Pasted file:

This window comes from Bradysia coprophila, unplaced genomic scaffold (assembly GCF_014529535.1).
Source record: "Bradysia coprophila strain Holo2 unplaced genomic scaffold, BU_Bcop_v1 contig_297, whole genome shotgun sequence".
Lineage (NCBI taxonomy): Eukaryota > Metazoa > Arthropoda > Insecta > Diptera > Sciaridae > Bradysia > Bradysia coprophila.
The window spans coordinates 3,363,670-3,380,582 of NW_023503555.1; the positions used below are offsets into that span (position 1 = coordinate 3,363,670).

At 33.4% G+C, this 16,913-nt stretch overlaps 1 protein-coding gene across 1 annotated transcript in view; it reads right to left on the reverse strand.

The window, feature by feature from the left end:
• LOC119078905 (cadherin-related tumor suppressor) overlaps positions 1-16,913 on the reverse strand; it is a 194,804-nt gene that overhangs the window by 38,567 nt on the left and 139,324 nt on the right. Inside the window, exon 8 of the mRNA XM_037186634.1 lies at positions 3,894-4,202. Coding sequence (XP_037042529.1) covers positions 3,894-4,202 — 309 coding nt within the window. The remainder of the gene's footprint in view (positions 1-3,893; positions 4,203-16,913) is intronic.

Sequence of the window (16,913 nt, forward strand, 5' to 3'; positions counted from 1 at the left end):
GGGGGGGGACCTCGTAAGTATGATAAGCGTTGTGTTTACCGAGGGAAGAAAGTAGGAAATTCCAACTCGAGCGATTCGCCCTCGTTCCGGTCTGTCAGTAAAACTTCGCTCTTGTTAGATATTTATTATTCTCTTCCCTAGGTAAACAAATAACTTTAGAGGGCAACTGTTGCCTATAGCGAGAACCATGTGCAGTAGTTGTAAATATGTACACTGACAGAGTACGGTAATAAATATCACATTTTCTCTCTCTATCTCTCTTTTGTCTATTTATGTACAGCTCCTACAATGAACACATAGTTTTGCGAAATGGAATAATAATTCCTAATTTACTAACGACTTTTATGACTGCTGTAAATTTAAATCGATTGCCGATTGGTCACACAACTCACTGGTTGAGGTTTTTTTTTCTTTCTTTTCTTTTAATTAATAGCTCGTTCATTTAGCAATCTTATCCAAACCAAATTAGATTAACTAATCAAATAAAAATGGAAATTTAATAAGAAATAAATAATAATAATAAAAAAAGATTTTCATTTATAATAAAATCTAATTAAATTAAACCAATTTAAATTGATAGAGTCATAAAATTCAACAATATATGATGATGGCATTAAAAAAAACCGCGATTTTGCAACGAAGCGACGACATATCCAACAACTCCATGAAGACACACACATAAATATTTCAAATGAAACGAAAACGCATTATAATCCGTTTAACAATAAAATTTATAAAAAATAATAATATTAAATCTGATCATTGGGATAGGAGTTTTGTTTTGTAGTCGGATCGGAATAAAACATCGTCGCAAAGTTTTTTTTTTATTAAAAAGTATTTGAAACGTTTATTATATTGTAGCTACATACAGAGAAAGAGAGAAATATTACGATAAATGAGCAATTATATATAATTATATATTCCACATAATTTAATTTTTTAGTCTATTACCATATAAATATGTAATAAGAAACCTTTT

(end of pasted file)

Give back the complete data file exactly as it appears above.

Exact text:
This window comes from Bradysia coprophila, unplaced genomic scaffold (assembly GCF_014529535.1).
Source record: "Bradysia coprophila strain Holo2 unplaced genomic scaffold, BU_Bcop_v1 contig_297, whole genome shotgun sequence".
Lineage (NCBI taxonomy): Eukaryota > Metazoa > Arthropoda > Insecta > Diptera > Sciaridae > Bradysia > Bradysia coprophila.
The window spans coordinates 3,363,670-3,380,582 of NW_023503555.1; the positions used below are offsets into that span (position 1 = coordinate 3,363,670).

At 33.4% G+C, this 16,913-nt stretch overlaps 1 protein-coding gene across 1 annotated transcript in view; it reads right to left on the reverse strand.

The window, feature by feature from the left end:
• LOC119078905 (cadherin-related tumor suppressor) overlaps positions 1-16,913 on the reverse strand; it is a 194,804-nt gene that overhangs the window by 38,567 nt on the left and 139,324 nt on the right. Inside the window, exon 8 of the mRNA XM_037186634.1 lies at positions 3,894-4,202. Coding sequence (XP_037042529.1) covers positions 3,894-4,202 — 309 coding nt within the window. The remainder of the gene's footprint in view (positions 1-3,893; positions 4,203-16,913) is intronic.

Sequence of the window (16,913 nt, forward strand, 5' to 3'; positions counted from 1 at the left end):
GGGGGGGGACCTCGTAAGTATGATAAGCGTTGTGTTTACCGAGGGAAGAAAGTAGGAAATTCCAACTCGAGCGATTCGCCCTCGTTCCGGTCTGTCAGTAAAACTTCGCTCTTGTTAGATATTTATTATTCTCTTCCCTAGGTAAACAAATAACTTTAGAGGGCAACTGTTGCCTATAGCGAGAACCATGTGCAGTAGTTGTAAATATGTACACTGACAGAGTACGGTAATAAATATCACATTTTCTCTCTCTATCTCTCTTTTGTCTATTTATGTACAGCTCCTACAATGAACACATAGTTTTGCGAAATGGAATAATAATTCCTAATTTACTAACGACTTTTATGACTGCTGTAAATTTAAATCGATTGCCGATTGGTCACACAACTCACTGGTTGAGGTTTTTTTTTCTTTCTTTTCTTTTAATTAATAGCTCGTTCATTTAGCAATCTTATCCAAACCAAATTAGATTAACTAATCAAATAAAAATGGAAATTTAATAAGAAATAAATAATAATAATAAAAAAAGATTTTCATTTATAATAAAATCTAATTAAATTAAACCAATTTAAATTGATAGAGTCATAAAATTCAACAATATATGATGATGGCATTAAAAAAAACCGCGATTTTGCAACGAAGCGACGACATATCCAACAACTCCATGAAGACACACACATAAATATTTCAAATGAAACGAAAACGCATTATAATCCGTTTAACAATAAAATTTATAAAAAATAATAATATTAAATCTGATCATTGGGATAGGAGTTTTGTTTTGTAGTCGGATCGGAATAAAACATCGTCGCAAAGTTTTTTTTTTATTAAAAAGTATTTGAAACGTTTATTATATTGTAGCTACATACAGAGAAAGAGAGAAATATTACGATAAATGAGCAATTATATATAATTATATATTCCACATAATTTAATTTTTTAGTCTATTACCATATAAATATGTAATAAGAAACCTTTT